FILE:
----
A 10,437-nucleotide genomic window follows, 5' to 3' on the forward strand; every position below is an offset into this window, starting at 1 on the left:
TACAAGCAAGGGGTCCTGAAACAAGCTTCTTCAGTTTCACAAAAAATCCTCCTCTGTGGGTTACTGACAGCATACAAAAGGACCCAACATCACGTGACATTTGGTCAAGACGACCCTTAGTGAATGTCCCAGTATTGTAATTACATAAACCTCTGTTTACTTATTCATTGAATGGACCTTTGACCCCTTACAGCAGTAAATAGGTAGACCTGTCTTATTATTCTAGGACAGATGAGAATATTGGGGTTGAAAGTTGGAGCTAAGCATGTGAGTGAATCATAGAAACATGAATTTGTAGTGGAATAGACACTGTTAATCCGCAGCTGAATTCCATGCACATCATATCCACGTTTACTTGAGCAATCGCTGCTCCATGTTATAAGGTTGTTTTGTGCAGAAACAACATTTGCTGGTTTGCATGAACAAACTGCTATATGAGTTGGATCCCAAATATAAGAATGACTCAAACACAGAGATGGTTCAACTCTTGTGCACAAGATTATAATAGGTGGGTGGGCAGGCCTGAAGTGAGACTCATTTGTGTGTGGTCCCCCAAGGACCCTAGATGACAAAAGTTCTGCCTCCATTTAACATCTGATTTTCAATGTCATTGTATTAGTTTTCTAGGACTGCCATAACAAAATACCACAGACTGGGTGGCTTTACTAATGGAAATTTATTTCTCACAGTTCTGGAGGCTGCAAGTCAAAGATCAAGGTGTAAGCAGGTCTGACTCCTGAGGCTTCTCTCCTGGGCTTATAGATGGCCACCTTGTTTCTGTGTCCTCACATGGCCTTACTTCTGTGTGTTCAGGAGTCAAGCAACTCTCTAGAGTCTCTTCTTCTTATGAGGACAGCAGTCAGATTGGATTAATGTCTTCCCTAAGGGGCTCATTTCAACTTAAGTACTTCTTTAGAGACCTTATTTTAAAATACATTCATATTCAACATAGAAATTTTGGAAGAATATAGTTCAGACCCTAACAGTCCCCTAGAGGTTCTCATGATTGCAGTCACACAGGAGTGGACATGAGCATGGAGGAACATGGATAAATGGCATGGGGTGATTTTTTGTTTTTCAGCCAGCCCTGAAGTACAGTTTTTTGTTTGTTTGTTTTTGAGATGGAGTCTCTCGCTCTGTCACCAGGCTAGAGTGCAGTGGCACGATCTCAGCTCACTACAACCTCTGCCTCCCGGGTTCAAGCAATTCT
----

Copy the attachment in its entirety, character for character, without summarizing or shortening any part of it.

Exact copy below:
A 10,437-nucleotide genomic window follows, 5' to 3' on the forward strand; every position below is an offset into this window, starting at 1 on the left:
TACAAGCAAGGGGTCCTGAAACAAGCTTCTTCAGTTTCACAAAAAATCCTCCTCTGTGGGTTACTGACAGCATACAAAAGGACCCAACATCACGTGACATTTGGTCAAGACGACCCTTAGTGAATGTCCCAGTATTGTAATTACATAAACCTCTGTTTACTTATTCATTGAATGGACCTTTGACCCCTTACAGCAGTAAATAGGTAGACCTGTCTTATTATTCTAGGACAGATGAGAATATTGGGGTTGAAAGTTGGAGCTAAGCATGTGAGTGAATCATAGAAACATGAATTTGTAGTGGAATAGACACTGTTAATCCGCAGCTGAATTCCATGCACATCATATCCACGTTTACTTGAGCAATCGCTGCTCCATGTTATAAGGTTGTTTTGTGCAGAAACAACATTTGCTGGTTTGCATGAACAAACTGCTATATGAGTTGGATCCCAAATATAAGAATGACTCAAACACAGAGATGGTTCAACTCTTGTGCACAAGATTATAATAGGTGGGTGGGCAGGCCTGAAGTGAGACTCATTTGTGTGTGGTCCCCCAAGGACCCTAGATGACAAAAGTTCTGCCTCCATTTAACATCTGATTTTCAATGTCATTGTATTAGTTTTCTAGGACTGCCATAACAAAATACCACAGACTGGGTGGCTTTACTAATGGAAATTTATTTCTCACAGTTCTGGAGGCTGCAAGTCAAAGATCAAGGTGTAAGCAGGTCTGACTCCTGAGGCTTCTCTCCTGGGCTTATAGATGGCCACCTTGTTTCTGTGTCCTCACATGGCCTTACTTCTGTGTGTTCAGGAGTCAAGCAACTCTCTAGAGTCTCTTCTTCTTATGAGGACAGCAGTCAGATTGGATTAATGTCTTCCCTAAGGGGCTCATTTCAACTTAAGTACTTCTTTAGAGACCTTATTTTAAAATACATTCATATTCAACATAGAAATTTTGGAAGAATATAGTTCAGACCCTAACAGTCCCCTAGAGGTTCTCATGATTGCAGTCACACAGGAGTGGACATGAGCATGGAGGAACATGGATAAATGGCATGGGGTGATTTTTTGTTTTTCAGCCAGCCCTGAAGTACAGTTTTTTGTTTGTTTGTTTTTGAGATGGAGTCTCTCGCTCTGTCACCAGGCTAGAGTGCAGTGGCACGATCTCAGCTCACTACAACCTCTGCCTCCCGGGTTCAAGCAATTCT